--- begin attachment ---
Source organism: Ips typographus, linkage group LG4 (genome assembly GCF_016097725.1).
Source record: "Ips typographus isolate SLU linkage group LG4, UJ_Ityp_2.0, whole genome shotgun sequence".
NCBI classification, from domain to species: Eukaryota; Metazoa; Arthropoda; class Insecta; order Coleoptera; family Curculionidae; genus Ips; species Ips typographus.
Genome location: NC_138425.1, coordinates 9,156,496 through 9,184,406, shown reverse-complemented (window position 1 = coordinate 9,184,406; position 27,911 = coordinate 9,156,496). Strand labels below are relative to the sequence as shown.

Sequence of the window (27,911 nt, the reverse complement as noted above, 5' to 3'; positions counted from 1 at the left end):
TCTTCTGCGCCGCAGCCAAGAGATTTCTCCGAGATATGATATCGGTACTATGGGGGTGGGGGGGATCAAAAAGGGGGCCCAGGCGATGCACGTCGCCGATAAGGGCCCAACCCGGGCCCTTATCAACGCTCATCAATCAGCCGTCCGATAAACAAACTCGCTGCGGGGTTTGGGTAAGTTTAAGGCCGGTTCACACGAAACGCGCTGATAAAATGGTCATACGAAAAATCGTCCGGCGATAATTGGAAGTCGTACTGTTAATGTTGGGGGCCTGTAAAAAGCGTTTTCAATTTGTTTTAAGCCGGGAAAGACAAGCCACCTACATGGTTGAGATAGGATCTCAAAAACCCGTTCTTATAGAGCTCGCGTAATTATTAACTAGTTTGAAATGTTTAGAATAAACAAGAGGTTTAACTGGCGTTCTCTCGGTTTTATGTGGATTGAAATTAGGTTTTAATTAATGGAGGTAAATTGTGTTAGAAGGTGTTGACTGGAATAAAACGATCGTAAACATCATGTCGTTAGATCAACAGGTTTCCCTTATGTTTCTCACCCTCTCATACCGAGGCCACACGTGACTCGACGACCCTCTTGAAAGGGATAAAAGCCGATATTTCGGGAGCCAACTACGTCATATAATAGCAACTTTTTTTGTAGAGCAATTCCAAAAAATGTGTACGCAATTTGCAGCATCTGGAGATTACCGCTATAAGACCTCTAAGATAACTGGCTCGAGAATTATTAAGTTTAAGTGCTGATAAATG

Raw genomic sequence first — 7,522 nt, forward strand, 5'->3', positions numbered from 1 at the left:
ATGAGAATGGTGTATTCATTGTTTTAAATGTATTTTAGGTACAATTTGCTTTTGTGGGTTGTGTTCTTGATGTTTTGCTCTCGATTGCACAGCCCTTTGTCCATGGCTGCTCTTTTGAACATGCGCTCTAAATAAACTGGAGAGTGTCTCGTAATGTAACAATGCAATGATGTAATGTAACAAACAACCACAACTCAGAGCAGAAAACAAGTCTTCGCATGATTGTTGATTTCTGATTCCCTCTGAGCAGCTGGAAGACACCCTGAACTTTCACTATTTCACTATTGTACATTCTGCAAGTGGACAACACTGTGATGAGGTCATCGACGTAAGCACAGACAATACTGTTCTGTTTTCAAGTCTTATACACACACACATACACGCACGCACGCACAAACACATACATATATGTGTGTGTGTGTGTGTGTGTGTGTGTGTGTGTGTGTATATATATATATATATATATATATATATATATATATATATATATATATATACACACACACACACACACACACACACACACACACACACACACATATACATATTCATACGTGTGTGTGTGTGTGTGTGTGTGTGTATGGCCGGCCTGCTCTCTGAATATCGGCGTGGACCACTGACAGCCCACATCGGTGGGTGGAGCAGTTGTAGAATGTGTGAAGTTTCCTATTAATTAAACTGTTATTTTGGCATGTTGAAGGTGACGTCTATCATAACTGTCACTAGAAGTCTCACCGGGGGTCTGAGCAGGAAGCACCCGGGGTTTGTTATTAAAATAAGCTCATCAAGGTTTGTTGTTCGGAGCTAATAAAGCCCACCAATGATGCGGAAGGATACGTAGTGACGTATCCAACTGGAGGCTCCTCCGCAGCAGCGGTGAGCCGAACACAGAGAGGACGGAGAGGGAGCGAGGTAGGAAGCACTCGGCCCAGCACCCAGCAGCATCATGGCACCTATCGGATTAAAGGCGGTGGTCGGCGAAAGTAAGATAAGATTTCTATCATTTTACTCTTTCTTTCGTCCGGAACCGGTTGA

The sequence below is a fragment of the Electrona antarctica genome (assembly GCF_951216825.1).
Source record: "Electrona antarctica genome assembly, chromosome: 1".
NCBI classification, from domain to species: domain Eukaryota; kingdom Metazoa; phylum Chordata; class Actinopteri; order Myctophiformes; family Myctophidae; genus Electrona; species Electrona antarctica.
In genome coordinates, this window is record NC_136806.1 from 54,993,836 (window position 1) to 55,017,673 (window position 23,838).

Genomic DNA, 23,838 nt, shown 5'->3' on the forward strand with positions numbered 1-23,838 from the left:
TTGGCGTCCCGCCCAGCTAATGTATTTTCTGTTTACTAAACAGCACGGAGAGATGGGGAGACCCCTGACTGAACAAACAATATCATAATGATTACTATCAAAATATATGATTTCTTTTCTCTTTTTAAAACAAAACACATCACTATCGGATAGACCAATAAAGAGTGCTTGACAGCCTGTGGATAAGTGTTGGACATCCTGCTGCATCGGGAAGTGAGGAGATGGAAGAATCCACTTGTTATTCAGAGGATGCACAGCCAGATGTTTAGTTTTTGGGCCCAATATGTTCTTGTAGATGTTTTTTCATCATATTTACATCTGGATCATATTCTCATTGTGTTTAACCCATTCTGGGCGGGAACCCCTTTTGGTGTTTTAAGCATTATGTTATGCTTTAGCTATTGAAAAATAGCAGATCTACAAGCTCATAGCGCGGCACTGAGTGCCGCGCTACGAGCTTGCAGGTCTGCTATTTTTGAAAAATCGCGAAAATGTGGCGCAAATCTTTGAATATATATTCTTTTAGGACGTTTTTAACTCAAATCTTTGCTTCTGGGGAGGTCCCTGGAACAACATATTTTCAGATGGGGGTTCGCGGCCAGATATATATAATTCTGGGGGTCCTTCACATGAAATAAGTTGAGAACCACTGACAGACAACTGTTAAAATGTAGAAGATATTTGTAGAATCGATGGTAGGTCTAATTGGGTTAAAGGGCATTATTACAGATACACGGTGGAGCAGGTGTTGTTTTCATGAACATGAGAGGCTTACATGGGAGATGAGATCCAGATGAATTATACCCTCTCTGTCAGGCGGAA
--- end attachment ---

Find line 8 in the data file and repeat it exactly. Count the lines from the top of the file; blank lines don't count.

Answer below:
ATGAGAATGGTGTATTCATTGTTTTAAATGTATTTTAGGTACAATTTGCTTTTGTGGGTTGTGTTCTTGATGTTTTGCTCTCGATTGCACAGCCCTTTGTCCATGGCTGCTCTTTTGAACATGCGCTCTAAATAAACTGGAGAGTGTCTCGTAATGTAACAATGCAATGATGTAATGTAACAAACAACCACAACTCAGAGCAGAAAACAAGTCTTCGCATGATTGTTGATTTCTGATTCCCTCTGAGCAGCTGGAAGACACCCTGAACTTTCACTATTTCACTATTGTACATTCTGCAAGTGGACAACACTGTGATGAGGTCATCGACGTAAGCACAGACAATACTGTTCTGTTTTCAAGTCTTATACACACACACATACACGCACGCACGCACAAACACATACATATATGTGTGTGTGTGTGTGTGTGTGTGTGTGTGTGTGTGTATATATATATATATATATATATATATATATATATATATATATATATATATACACACACACACACACACACACACACACACACACACACACACATATACATATTCATACGTGTGTGTGTGTGTGTGTGTGTGTGTATGGCCGGCCTGCTCTCTGAATATCGGCGTGGACCACTGACAGCCCACATCGGTGGGTGGAGCAGTTGTAGAATGTGTGAAGTTTCCTATTAATTAAACTGTTATTTTGGCATGTTGAAGGTGACGTCTATCATAACTGTCACTAGAAGTCTCACCGGGGGTCTGAGCAGGAAGCACCCGGGGTTTGTTATTAAAATAAGCTCATCAAGGTTTGTTGTTCGGAGCTAATAAAGCCCACCAATGATGCGGAAGGATACGTAGTGACGTATCCAACTGGAGGCTCCTCCGCAGCAGCGGTGAGCCGAACACAGAGAGGACGGAGAGGGAGCGAGGTAGGAAGCACTCGGCCCAGCACCCAGCAGCATCATGGCACCTATCGGATTAAAGGCGGTGGTCGGCGAAAGTAAGATAAGATTTCTATCATTTTACTCTTTCTTTCGTCCGGAACCGGTTGA